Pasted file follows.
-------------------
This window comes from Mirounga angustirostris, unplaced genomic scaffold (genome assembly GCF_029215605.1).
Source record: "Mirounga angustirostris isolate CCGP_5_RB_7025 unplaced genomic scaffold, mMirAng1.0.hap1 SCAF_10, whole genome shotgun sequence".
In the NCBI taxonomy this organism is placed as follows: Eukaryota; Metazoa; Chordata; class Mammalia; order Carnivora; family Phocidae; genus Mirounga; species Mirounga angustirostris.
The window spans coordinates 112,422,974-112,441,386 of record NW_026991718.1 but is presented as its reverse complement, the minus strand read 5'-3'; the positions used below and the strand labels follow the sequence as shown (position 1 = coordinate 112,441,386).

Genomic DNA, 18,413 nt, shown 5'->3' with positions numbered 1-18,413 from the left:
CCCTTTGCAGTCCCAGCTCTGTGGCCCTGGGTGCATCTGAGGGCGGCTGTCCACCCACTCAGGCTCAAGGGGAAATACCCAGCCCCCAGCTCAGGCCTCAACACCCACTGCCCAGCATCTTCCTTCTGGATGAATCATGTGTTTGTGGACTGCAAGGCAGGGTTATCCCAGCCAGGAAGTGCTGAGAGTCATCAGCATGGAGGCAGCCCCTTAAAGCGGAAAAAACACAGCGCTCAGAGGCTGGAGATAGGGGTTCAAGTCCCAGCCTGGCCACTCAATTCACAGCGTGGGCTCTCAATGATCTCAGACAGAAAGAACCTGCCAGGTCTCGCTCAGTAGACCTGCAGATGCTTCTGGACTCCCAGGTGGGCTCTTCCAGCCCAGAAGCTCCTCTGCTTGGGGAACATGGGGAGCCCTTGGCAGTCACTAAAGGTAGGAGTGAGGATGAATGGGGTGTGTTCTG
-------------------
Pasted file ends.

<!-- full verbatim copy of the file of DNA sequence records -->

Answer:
This window comes from Mirounga angustirostris, unplaced genomic scaffold (genome assembly GCF_029215605.1).
Source record: "Mirounga angustirostris isolate CCGP_5_RB_7025 unplaced genomic scaffold, mMirAng1.0.hap1 SCAF_10, whole genome shotgun sequence".
In the NCBI taxonomy this organism is placed as follows: Eukaryota; Metazoa; Chordata; class Mammalia; order Carnivora; family Phocidae; genus Mirounga; species Mirounga angustirostris.
The window spans coordinates 112,422,974-112,441,386 of record NW_026991718.1 but is presented as its reverse complement, the minus strand read 5'-3'; the positions used below and the strand labels follow the sequence as shown (position 1 = coordinate 112,441,386).

Genomic DNA, 18,413 nt, shown 5'->3' with positions numbered 1-18,413 from the left:
CCCTTTGCAGTCCCAGCTCTGTGGCCCTGGGTGCATCTGAGGGCGGCTGTCCACCCACTCAGGCTCAAGGGGAAATACCCAGCCCCCAGCTCAGGCCTCAACACCCACTGCCCAGCATCTTCCTTCTGGATGAATCATGTGTTTGTGGACTGCAAGGCAGGGTTATCCCAGCCAGGAAGTGCTGAGAGTCATCAGCATGGAGGCAGCCCCTTAAAGCGGAAAAAACACAGCGCTCAGAGGCTGGAGATAGGGGTTCAAGTCCCAGCCTGGCCACTCAATTCACAGCGTGGGCTCTCAATGATCTCAGACAGAAAGAACCTGCCAGGTCTCGCTCAGTAGACCTGCAGATGCTTCTGGACTCCCAGGTGGGCTCTTCCAGCCCAGAAGCTCCTCTGCTTGGGGAACATGGGGAGCCCTTGGCAGTCACTAAAGGTAGGAGTGAGGATGAATGGGGTGTGTTCTG